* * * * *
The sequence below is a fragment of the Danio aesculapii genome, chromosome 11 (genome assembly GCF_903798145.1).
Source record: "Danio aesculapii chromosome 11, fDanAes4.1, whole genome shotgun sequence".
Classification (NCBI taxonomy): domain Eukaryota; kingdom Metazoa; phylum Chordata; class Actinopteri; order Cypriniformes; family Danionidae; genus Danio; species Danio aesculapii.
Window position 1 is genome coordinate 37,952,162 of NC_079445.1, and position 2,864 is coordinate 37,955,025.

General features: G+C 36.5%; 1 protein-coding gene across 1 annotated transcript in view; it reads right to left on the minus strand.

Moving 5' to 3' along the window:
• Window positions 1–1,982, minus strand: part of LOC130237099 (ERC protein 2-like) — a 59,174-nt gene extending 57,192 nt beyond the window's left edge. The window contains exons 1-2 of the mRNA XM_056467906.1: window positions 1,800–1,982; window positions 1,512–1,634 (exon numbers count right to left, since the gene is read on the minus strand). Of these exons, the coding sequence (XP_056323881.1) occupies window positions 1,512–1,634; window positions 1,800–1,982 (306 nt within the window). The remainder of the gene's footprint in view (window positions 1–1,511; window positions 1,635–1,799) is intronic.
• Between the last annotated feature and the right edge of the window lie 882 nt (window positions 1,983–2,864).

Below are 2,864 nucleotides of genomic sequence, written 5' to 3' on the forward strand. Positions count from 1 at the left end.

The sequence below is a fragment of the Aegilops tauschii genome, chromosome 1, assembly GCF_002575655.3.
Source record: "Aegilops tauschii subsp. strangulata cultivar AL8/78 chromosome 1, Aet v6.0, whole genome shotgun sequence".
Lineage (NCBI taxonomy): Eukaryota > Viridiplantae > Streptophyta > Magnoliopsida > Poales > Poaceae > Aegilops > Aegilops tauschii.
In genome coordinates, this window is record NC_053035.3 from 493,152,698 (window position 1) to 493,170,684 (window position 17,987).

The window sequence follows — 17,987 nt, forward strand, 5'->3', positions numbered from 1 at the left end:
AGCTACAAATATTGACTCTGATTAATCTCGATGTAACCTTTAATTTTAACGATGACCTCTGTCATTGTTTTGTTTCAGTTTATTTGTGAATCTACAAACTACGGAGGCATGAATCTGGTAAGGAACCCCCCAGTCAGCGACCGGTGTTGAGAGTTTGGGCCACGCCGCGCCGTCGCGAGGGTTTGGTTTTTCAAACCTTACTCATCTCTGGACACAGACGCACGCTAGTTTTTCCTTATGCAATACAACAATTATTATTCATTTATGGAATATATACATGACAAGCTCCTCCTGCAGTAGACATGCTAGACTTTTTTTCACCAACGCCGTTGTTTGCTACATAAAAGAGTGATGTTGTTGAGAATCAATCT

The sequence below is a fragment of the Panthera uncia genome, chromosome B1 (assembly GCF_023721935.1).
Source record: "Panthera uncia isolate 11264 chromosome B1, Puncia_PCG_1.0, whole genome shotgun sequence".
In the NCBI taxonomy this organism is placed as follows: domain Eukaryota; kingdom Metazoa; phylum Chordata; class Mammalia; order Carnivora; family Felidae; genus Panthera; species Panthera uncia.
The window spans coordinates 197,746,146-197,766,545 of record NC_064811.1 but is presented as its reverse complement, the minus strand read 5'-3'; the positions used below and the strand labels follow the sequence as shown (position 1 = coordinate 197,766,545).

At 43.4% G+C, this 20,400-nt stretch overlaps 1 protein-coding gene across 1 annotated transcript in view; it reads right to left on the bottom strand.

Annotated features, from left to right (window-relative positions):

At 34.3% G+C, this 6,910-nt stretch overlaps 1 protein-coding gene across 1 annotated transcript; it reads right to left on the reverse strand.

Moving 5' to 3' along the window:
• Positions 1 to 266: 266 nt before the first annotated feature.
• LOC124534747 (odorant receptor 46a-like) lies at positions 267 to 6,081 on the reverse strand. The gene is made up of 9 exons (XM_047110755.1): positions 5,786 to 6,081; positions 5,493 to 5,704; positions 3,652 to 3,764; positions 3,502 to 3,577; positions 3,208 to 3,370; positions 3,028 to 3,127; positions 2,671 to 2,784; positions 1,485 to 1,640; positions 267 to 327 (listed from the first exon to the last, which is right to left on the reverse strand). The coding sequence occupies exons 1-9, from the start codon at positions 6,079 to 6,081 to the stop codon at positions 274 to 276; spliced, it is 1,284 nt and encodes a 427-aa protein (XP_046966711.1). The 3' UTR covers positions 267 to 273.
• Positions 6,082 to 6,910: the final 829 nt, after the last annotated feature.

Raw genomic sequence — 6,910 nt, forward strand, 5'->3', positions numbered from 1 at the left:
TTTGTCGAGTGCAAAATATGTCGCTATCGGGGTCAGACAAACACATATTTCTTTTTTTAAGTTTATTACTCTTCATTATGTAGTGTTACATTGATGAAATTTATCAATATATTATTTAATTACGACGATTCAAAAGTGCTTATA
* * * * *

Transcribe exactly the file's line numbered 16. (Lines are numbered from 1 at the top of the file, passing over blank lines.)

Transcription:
The sequence below is a fragment of the Panthera uncia genome, chromosome B1 (assembly GCF_023721935.1).